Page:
Matthias Schoenaerts, Jacques Audiard & Thomas Bidegain Interviews for Rust and Bone

Rust and Bone

How would you characterise Rust and Bone?

Jacques Audiard
It’s a melodrama. We call it ‘Melo-trash’… It’s a love story.

What about Matthias Schoenaerts stood out and led to him being cast?

Jacques Audiard
The part we wrote was tougher than what it is on screen now. A closed character. More like an animal somehow. Very rapidly we felt that the character was not seductive enough. The question was, how would a girl fall in love with a guy like him. So, the work with Matthias was to make the character more juvenile somehow. And he got a lot of charm this way. But it also changed the position he had with his son in the story. In the original scenario he was a really violent father and then with that juvenile thing he became a big brother. Clumsy but loving. It really changed a lot of things in the film. At the end what he discovers is that he is a father. He ignored that beforehand.

The film is gripping in part due to its unpredictability. Were there things which you changed to make it more so and were there other versions of the story? Perhaps a different ending?

Thomas Bidegain
No, the ending was always like this. We wanted the film to be unpredictable but it is because it’s character driven. It’s really the characters who took us through the journey. So, it is an adventure film. A ride. You just get on and go with the characters. As we were writing the characters were taking us through the story. It was difficult to write scene 54 before having written scene 53 because we were never quite sure of what the characters will do in the scenes. Will they make love, will they talk finally or not? It was really a game between those characters and us writers.

It sounds like a very linear writing process, did you then go back and make any changes?

Thomas Bidegain
We went back. We changed the characters… It’s always the same when you write, you build the story and at one point you find yourself in a dead-end and you go back to the beginning and you change the definition of the characters. That will allow you to go a little further in the story.

Jacques Audiard
At certain times we thought we would tell the story of the two characters at the same level. But both characters are not equals and the main character is him. He’s the one that brings us into the story. Because at the accident Stephanie’s character has you tend to think that she ‘s the lead character and that’s the character that will lead the story but that’s wrong. The lead character is the guy.

Thomas Bidegain
It’s important to stress the importance of the kid. We saw the kid as the invisible narrator. At the beginning his eyes are closed and he wakes up at the end. The film has very strong images – the fights, a woman with no legs – those are images from fairytales and images that a kid will see. The monstrous reality as seen through the eyes of a lost kid.

Jacques Audiard, the criminal underworld seems to be a theme that runs through all of your films. What is it that draws you to that?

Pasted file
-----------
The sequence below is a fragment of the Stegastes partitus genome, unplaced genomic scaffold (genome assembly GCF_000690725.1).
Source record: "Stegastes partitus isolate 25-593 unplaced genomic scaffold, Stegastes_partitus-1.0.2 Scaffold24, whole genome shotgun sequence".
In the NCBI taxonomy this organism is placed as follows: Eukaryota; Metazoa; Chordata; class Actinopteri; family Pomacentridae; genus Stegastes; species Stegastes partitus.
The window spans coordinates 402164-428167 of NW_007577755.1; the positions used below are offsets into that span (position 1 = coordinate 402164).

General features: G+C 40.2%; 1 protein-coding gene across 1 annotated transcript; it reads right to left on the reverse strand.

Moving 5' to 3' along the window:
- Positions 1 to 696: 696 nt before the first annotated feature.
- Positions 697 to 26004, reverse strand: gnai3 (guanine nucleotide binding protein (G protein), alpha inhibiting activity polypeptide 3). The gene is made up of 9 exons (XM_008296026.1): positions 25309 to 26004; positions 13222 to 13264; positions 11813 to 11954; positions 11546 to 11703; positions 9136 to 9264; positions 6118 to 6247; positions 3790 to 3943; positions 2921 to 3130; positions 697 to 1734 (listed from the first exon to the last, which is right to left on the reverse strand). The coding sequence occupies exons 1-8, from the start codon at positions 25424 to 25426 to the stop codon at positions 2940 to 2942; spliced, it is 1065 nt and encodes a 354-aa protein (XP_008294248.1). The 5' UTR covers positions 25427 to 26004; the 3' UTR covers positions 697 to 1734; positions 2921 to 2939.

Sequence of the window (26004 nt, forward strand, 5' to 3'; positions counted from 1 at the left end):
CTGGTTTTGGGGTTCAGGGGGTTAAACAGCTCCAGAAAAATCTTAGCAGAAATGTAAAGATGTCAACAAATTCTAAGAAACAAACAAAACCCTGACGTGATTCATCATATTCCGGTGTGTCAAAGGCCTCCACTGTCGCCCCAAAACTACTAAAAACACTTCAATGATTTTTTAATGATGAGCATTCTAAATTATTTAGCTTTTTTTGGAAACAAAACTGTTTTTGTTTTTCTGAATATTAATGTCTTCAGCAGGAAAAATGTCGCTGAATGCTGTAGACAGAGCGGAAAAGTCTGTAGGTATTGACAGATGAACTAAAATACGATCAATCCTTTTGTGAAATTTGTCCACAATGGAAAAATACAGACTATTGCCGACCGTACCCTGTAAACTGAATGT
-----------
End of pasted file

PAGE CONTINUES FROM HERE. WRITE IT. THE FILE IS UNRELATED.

Jacques Audiard
Because I’m a bourgeois. [Laughter]

Making movies is always going towards something you don’t know. Going for the unknown. So it could be geographical territory, it could be the relationship between two people, it could be psychological, there’s always something you don’t know. Cinema, that’s really the way I use it. I use it to look at something somewhere that is different. So I learn a lot of things with films and I make film for that. And as a viewer that’s what I like as well. A film that doesn’t teach me anything will leave me cold.

It sounds very much like each of you are both involved in pre-production, production and post-production. What area is it that you find most exciting?

Thomas Bidegain
I think the quality of Jacques is to let everything that happens enter the film. Not to close the thing at any time. To keep the ball rolling all the time. Even to the mix. I think that’s a rare quality for a director.

Jacques Audiard
Cinema cannot be narcissistic. Or egotistical. The difference between cinema and literature, for instance; literature is a solitary practice and modern contemporary art is solitary. Cinema and theatre are collective gestures. When we write we write as two people, we write together. When I’m on set, maybe I can do the lighting, maybe I can frame the film – I used to be an editor too – but the great thing is the collectivisation of all the talents. The metabolism that you go through. And at the end the idea, the thing that you thought of yourself, is better. Much better because all the talent add to each-other. Isn’t that beautiful.

I think people who make films in order to impose their ego… I don’t understand.

So, do you reject auteurism?

Jacques Audiard
No, because I am an auteur.

When you use cinema you are an auteur but I recognise those because I know where things come from. And a lot of things have been added to it. It is probably better than what I would have come up with by myself, than the original idea that I had.

Could you comment on the state of filmmaking in France and worldwide.

Jacques Audiard
I don’t know if we’re really qualified to answer about that.

[After some persuading] I still really love cinema but I can say that I adored it at one point. And something has changed. Something has changed and I do not agree with it. There is an industry aspect of cinema. It’s the relationship between cinema and reality, the fact that at one point cinema was helping is understand the world and most of the time now cinema is telling stories but it’s different. Cinema tells us about cinema and not about reality. That relationship between reality and cinema is more and more disturbed. But the films I like today come from Ireland, from Korea, from China, because they tell me something I don’t know and inform me about the state of the world.

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